The Pioneer VSX-531 vs Denon AVR-X4100W comparison proves that these receivers have many common features.
A significant difference between the receivers in the number of channels, Pioneer VSX-531 has 5.1 versus 7.2 for Denon AVR-X4100W. Regarding power, then VSX-531 has such a W/Ohm ratio - 80/8, 140/6 when AVR-X4100W has a power of 125/8, 165/6. The THD is 0.08% for the VSX-531 but 0.05% for the AVR-X4100W.
Competitors' digital to analog converter (DAC) is identical to 192 KHz/24-bit. Only the AVR-X4100W supports Bi-amping feature. Each of the AV receivers can transmit an audio signal directly to the amplifier and bypasses any DSP processing.
Only the Denon AVR-X4100W can connect to the Internet via WI-FI. Rivals from our review have Bluetooth support. Only the AVR-X4100W supports Spotify.
Only the Pioneer VSX-531 has support for High dynamic range (HDR). Compared AV receivers retain the quality of 4K/60Hz signal when transmitting from a source to a TV or projector. HDMI signal transmission in standby mode is implemented in each of the devices. The AVR-X4100W can scale the input HDMI signal, unlike the VSX-531. Dolby Vision technology found support only on the AVR-X4100W.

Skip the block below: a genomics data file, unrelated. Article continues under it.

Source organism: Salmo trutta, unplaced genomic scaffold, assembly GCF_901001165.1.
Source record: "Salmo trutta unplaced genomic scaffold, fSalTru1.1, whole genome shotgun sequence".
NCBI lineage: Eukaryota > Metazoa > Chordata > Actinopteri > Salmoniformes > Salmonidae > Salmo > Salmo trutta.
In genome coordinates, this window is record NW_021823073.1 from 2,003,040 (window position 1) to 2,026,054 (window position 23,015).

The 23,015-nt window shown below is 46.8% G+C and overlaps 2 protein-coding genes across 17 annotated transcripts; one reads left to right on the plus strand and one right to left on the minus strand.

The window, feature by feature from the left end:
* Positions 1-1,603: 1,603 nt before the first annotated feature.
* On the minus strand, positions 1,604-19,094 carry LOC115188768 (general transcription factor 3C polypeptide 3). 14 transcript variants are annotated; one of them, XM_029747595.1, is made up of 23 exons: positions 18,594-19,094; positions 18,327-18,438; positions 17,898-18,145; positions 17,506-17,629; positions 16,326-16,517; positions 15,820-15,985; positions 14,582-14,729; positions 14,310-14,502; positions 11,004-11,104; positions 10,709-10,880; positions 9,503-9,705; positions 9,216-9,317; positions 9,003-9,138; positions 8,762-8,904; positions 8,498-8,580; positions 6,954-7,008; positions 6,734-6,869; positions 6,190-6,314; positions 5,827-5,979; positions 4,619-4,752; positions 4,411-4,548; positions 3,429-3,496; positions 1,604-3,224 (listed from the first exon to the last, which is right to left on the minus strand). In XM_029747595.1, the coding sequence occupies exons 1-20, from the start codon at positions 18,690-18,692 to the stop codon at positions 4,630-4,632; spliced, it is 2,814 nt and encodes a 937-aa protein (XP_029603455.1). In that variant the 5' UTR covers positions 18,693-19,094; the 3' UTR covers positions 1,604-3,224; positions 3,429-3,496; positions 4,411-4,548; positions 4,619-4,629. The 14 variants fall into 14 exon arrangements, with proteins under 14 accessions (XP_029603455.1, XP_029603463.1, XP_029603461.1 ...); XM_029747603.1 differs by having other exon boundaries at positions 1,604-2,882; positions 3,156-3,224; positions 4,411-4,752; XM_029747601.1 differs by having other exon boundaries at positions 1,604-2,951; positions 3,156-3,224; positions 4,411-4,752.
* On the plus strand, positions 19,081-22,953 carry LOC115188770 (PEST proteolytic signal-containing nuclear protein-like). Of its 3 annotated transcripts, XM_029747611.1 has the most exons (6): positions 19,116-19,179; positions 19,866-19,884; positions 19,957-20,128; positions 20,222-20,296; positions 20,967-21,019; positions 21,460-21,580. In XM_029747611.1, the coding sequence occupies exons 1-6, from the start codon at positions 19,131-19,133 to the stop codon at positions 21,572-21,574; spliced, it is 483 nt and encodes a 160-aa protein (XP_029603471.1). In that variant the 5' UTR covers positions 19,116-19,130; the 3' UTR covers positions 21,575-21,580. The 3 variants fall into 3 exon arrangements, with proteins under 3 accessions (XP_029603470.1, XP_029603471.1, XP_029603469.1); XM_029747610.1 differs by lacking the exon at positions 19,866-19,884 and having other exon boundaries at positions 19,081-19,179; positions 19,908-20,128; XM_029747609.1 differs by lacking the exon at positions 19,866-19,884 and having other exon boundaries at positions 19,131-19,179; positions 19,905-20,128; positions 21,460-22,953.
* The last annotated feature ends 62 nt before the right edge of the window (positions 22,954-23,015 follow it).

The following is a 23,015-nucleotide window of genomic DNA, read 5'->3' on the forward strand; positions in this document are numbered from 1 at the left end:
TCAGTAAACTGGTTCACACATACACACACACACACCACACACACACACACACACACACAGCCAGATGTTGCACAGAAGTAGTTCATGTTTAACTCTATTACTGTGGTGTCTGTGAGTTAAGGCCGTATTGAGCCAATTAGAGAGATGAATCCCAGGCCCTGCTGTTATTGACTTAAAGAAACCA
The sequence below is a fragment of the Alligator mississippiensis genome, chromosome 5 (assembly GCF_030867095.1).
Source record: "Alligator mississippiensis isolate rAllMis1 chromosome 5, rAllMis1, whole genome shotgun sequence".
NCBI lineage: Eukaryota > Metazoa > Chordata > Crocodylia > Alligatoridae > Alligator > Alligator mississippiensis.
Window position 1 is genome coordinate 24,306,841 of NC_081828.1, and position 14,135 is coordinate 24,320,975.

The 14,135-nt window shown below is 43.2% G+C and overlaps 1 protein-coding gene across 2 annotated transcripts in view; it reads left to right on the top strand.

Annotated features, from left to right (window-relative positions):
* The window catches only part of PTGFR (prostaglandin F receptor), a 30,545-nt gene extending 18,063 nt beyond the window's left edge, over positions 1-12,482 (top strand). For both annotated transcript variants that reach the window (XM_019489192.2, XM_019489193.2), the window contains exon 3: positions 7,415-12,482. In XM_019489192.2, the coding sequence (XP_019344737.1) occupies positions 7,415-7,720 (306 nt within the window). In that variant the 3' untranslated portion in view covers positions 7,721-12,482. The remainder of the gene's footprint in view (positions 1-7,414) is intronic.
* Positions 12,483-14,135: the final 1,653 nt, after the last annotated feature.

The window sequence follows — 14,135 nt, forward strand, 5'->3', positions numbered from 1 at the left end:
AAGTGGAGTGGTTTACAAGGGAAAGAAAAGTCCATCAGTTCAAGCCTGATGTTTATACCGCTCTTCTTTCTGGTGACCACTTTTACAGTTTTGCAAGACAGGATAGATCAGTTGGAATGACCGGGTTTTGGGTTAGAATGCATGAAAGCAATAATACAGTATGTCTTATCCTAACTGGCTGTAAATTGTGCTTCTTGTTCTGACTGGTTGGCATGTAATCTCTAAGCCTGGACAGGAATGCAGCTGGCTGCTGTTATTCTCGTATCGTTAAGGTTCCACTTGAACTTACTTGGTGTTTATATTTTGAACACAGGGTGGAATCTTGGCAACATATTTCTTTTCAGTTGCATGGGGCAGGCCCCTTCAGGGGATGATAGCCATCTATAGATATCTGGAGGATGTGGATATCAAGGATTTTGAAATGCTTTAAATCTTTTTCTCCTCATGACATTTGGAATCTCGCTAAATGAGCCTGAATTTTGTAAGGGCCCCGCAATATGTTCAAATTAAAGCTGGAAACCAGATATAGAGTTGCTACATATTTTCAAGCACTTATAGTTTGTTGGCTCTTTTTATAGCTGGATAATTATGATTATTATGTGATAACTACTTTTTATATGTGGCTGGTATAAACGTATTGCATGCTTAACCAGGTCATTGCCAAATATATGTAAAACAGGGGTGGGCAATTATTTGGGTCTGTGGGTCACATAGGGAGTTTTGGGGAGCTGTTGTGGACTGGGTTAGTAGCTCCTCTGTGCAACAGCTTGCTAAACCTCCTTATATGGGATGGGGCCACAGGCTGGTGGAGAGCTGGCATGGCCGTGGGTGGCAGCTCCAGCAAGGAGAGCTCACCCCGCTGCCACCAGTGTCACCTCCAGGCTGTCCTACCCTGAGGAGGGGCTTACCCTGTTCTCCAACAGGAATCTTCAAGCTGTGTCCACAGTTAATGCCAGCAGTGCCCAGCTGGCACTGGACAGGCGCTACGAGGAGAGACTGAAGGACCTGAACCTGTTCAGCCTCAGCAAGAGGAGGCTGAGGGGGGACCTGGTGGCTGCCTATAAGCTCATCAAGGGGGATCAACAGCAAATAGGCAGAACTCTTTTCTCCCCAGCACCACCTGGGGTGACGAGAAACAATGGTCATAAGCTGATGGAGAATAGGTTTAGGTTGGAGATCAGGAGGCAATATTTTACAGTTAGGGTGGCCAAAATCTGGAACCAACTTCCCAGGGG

The Pioneer VSX-531 has 4/1 HDMI inputs/outputs versus 8/3 HDMI connectors of the Denon AVR-X4100W. The HDMI Audio Return Channel (ARC) feature supports both devices. Unfortunately, HDMI eARC is not available on monitored devices. The Consumer Electronics Control (CEC) feature is present in most modern AV receivers and the models in our comparison are no exception. The AVR-X4100W has a built-in phono stage for connecting a vinyl player. A voice control is not available. It is also worth noting that the ECO mode is presented in each of the receivers. The setup assistant will help you configure Denon AVR-X4100W.
Only the AVR-X4100W has a Dolby Atmos multichannel audio format support. The receivers do not support the surround sound technology DTS:X.